“Sochi can become a regional center for medical tourism,” said Ratiani. “The rising number of wealthy Russians travelling abroad for medical treatments and procedures should be on the minds of the hospitality, tourism and medical sectors.”
“Russian officials may be hard-pressed to convince foreigners to exchange the Alps for Sochi, but pictorial landscapes and memorable sporting moments televised throughout the world can go a long way toward building an extended appeal in even the most hardened thinkers.”
Alexei Kamenev, president of the First All-Russian Association of Private Medical Practitioners, said those departures cost the national economy $2.5 billion and 200,000 patients each year. Kamenev told the Moscow News that Israel is a favorite destination among Russians patients, who leave behind more than $1 billion to coffers in the Middle East each year.
Medical Tourism Chapters
Stephano said those dollars don’t necessarily have to be spent outside national boundaries. She said regions like Sochi can look to the Medical Tourism Association®, which along with local healthcare and tourism professionals and related educators have partnered to form medical tourism programs in former Soviet republics — including Armenia and Georgia — that identify affordable and convenient conditions for procedures and treatments both domestically and internationally.
The Medial Tourism Association® is developing a similar chapter in St. Petersburg, which will feature iHealthCRM®, a web-based global patient management platform for medical tourism that will enable Russian health and wellness providers, government entities, employers and facilitators to track leads, streamline processes, manage customer relations and operate medical tourism protocols without the need to purchase and customize non-industry specific solutions or to invest in or develop expensive software.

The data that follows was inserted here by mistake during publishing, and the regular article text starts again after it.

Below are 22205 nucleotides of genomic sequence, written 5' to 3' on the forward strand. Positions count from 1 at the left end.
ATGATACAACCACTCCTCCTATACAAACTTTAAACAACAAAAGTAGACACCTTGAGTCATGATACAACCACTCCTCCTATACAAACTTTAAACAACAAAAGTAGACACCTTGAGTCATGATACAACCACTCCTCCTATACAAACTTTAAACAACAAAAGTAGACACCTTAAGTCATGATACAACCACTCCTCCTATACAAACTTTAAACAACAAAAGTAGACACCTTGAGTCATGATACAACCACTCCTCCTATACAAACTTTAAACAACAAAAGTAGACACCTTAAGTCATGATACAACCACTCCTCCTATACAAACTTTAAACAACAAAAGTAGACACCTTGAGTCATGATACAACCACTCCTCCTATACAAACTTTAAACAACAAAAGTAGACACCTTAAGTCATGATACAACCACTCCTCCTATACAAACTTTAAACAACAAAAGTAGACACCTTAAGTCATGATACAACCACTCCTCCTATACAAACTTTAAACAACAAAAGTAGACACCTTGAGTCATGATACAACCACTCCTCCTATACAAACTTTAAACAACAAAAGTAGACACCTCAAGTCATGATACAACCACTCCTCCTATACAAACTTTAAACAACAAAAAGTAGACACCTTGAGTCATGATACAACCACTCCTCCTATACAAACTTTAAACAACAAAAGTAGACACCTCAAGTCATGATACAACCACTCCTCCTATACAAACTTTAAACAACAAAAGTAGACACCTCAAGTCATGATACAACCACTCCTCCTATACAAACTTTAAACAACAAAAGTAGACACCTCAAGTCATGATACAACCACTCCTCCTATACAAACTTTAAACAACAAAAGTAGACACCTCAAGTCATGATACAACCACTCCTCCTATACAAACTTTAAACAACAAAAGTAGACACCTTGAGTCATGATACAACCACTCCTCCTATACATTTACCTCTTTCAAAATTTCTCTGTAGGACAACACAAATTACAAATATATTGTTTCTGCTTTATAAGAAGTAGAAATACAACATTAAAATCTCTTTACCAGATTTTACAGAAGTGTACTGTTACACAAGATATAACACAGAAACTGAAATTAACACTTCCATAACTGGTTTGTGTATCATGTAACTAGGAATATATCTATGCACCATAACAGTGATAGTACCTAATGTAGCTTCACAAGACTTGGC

A second component to the project will be the installation of a digital platform, iHealthConsults®, which will provide remote access to specialists from some of the top hospitals in the United States including those affiliated with Harvard Medical School in the Partners Healthcare network. The specialists will offer valuable second opinions online to patients seeking to make informed decisions about their healthcare.
Meanwhile, in Sochi, much work will be needed. Sure, the city is now home to five-star hotels, but even some of those will most likely go bankrupt after the Games. A new hospital in Krasnaya Polyana was completed last year. Another facility with 300 beds and emergency treatment capabilities was constructed near Sochi’s central train station. That’s good news for Russians who have had to rely on Moscow, where 90 percent of the country’s medical facilities and doctors are located, but where only 10 percent of the national population resides.
“Against a backdrop of the Winter Olympics, the world will come to know Sochi,” said Stephano. “But, awareness doesn’t always translate into tourist visits. It will take a proper investment in infrastructure and people to provide high-quality services and a commitment from the tourism industry and government to sustain Sochi on the world map, today and tomorrow.”